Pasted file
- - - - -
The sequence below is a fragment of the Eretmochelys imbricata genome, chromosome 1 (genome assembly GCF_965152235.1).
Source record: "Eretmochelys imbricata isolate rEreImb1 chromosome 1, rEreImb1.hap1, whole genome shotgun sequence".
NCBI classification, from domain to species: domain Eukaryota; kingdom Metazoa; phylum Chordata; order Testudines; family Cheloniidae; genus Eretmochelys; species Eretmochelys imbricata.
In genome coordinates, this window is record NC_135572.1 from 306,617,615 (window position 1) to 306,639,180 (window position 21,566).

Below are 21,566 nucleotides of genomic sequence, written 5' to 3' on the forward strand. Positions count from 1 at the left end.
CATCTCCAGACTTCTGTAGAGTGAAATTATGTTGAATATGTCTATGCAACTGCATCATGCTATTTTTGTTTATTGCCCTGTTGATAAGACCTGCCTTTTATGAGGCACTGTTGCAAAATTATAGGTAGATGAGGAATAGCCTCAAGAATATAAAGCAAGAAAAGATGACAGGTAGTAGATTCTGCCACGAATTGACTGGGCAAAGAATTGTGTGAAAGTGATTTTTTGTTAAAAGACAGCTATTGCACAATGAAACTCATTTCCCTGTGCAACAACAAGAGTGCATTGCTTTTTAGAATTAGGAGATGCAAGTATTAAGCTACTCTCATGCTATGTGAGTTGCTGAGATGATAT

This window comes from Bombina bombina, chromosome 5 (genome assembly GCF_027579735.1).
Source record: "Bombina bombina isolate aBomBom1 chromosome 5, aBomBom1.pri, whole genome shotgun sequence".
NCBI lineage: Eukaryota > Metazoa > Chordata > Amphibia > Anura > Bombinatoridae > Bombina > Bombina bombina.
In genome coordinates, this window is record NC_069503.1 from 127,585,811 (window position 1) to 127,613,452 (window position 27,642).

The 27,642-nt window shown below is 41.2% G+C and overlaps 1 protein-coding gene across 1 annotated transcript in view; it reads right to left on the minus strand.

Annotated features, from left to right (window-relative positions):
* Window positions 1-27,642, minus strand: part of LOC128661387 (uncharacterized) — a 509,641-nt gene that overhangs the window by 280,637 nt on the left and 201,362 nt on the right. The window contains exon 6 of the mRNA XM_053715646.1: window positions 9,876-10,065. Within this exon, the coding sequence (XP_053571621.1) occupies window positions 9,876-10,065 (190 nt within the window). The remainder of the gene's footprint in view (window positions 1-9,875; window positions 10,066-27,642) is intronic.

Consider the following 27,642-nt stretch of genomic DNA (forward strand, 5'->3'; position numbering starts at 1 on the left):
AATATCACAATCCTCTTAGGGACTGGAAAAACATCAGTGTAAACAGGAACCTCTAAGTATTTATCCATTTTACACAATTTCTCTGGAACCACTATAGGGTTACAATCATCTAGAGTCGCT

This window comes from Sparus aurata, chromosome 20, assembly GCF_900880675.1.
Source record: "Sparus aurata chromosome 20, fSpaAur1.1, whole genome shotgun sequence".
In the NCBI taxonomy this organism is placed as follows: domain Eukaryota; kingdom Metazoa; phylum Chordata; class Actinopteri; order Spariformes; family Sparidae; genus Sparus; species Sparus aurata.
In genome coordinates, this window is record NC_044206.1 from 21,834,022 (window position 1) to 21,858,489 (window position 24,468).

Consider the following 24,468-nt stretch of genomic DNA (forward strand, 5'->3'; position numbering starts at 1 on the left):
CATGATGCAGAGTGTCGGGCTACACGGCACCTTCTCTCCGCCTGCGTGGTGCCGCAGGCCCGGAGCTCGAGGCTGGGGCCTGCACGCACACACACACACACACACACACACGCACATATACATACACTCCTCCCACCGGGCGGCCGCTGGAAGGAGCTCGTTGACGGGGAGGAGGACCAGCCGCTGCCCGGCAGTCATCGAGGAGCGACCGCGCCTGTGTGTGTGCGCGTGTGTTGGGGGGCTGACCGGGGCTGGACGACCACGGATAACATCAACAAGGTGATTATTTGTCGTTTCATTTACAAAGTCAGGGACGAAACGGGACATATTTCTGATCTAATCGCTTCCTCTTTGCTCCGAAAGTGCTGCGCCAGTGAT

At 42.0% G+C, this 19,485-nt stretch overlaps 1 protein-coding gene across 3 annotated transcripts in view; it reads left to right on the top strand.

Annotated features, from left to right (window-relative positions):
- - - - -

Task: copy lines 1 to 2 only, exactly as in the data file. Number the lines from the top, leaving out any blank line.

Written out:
The sequence below is a fragment of the Eretmochelys imbricata genome, chromosome 1 (genome assembly GCF_965152235.1).
Source record: "Eretmochelys imbricata isolate rEreImb1 chromosome 1, rEreImb1.hap1, whole genome shotgun sequence".